Registration Dossier

Ecotoxicological information

Endpoint summary

Administrative data

Description of key information

Additional information

Acute aquatic toxicity

None of the substances in the lithium salts of monocarboxylic acids C14-C22 category are considered to be acutely toxic to fish, invertebrates or inhibitory to algal growth as all of the substances have acute LL or EL50s of >100 mg/L.

Published data

The literature search identified two pieces of ecotoxicological data for lithium 12-hydroxystearate; a study on acute toxicity to fish and a study on toxicity to aquatic microorganisms. The API (2008) and HPV Characterisation (2003, 2009) data indicate that lithium 12-hydroxystearate has an LC50 of greater than 2000 mg/L for fish. The original reference (Stonybrook 1992b) is proprietary, and as we were not able to obtain a copy of the original fish study, our assessment was based on data reported in the review documents, with the API document giving a Klimisch score of 2, “test not conducted under full GLP regulations”. As only a summary of the study from a secondary source is available, this is not considered reliable enough for use as a key study.

The HPV used experimental data as well as a combination of calculated data, read across data from similar substances within the categories and technical discussion (HPV 2009) to conclude on the potential aquatic toxicity of lithium salts of monocarboxylic acids. The HPV concluded that QSAR predicted data from ECOSAR and measured data for lithium hydroxystearate, whole greases and metal fatty acid salts were consistent, with both calculated and measured data indicating that the substances are not likely to be acutely toxic at the limits of water solubility.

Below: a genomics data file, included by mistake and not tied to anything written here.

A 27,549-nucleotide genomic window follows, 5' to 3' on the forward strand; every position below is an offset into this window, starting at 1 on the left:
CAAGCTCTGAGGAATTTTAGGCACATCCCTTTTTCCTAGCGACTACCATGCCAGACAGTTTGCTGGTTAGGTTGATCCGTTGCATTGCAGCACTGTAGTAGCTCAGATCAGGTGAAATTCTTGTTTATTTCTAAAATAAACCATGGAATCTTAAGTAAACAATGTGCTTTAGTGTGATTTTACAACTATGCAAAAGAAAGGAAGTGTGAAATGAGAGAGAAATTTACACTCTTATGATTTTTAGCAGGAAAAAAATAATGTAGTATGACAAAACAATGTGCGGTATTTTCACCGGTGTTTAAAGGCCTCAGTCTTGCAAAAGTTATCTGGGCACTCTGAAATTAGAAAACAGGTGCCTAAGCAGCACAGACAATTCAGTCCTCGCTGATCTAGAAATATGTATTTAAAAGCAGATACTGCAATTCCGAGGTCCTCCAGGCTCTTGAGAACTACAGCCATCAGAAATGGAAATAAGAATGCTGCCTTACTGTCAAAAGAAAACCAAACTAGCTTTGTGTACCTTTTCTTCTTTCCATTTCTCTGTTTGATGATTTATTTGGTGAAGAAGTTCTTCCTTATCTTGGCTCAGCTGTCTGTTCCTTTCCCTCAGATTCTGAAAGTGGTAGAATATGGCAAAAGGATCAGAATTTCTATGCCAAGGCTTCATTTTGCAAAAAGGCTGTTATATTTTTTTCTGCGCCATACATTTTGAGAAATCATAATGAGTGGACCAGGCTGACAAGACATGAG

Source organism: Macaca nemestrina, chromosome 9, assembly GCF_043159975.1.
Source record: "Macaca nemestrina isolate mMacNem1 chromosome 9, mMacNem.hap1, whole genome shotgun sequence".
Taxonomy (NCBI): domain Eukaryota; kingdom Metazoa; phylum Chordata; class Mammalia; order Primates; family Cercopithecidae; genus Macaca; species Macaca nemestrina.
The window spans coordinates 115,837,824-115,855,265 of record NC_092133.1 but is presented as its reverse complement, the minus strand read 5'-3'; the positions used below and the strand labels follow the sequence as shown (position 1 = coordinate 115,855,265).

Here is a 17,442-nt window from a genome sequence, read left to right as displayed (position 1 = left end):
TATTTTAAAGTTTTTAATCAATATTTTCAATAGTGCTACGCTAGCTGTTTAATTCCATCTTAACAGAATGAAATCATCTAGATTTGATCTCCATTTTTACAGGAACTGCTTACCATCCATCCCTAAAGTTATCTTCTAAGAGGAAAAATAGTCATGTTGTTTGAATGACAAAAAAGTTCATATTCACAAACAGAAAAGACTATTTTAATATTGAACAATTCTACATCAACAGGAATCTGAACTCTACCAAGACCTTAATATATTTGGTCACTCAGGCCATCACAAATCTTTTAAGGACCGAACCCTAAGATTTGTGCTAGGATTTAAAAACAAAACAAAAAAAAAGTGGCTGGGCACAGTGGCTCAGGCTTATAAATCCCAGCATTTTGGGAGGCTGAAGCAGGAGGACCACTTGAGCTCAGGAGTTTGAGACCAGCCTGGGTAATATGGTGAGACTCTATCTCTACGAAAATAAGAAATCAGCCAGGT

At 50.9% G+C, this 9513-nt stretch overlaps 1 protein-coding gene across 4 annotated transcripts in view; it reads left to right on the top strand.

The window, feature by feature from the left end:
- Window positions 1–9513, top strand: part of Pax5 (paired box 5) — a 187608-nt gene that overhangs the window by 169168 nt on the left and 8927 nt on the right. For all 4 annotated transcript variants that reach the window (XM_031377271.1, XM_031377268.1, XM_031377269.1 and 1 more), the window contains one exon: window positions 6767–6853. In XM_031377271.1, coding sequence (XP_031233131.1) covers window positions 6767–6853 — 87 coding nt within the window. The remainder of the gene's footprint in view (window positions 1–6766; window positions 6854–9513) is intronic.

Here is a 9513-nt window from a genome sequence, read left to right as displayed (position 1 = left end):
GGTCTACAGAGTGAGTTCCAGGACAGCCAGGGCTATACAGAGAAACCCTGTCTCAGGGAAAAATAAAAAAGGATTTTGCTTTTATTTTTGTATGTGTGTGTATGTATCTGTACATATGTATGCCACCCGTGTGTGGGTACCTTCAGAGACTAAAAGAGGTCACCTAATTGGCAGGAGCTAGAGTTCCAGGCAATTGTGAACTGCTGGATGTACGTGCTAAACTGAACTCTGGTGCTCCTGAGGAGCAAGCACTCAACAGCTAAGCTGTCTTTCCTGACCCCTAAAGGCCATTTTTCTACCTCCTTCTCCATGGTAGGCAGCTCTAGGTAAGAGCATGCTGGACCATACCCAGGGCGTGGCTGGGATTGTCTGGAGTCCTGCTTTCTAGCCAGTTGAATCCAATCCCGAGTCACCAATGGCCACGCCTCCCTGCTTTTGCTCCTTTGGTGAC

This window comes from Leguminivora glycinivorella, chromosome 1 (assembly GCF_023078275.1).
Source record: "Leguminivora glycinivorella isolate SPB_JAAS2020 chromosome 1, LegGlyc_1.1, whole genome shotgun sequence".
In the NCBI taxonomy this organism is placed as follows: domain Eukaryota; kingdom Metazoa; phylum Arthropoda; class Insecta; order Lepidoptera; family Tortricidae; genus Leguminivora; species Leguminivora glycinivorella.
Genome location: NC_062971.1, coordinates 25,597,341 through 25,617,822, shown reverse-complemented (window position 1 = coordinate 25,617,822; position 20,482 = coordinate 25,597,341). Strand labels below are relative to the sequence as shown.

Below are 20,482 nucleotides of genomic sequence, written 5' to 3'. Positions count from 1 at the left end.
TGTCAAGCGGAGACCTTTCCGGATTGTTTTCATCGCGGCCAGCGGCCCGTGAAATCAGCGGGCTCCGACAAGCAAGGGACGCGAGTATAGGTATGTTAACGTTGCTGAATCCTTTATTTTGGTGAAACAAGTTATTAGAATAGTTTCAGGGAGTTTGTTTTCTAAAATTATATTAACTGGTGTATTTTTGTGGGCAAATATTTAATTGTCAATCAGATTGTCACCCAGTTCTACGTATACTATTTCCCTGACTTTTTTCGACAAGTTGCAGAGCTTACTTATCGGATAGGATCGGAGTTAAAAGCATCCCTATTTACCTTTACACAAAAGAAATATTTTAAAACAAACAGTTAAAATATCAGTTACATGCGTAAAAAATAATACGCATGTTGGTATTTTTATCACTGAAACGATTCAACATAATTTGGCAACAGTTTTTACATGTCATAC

Proprietary data

Due to the lack of experimental ecotoxicity data for members of lithium salts of monocarboxylic acids C14-C22 category novel testing was undertaken. Where testing has been conducted to generate data in order to complete ecotoxicity endpoints, testing of lithium myristate (C14), at the lower end of the category, lithium 12-hydroxystearate (C18), as a hydroxylated member, and lithium behenate (C22), at the upper end of the category of the category was considered the most efficient approach. The data for the longest and shortest carbon chain lengths and for a hydroxylated substance in the middle of the category were generated to bracket the possible range properties across the category and to show that substance properties are consistent across the range of carbon chain lengths specified. The testing of three substances at strategic points in the category is designed to ensure that the most conservative results are identified and, where appropriate, provide a classification which covers all of the substances in the category.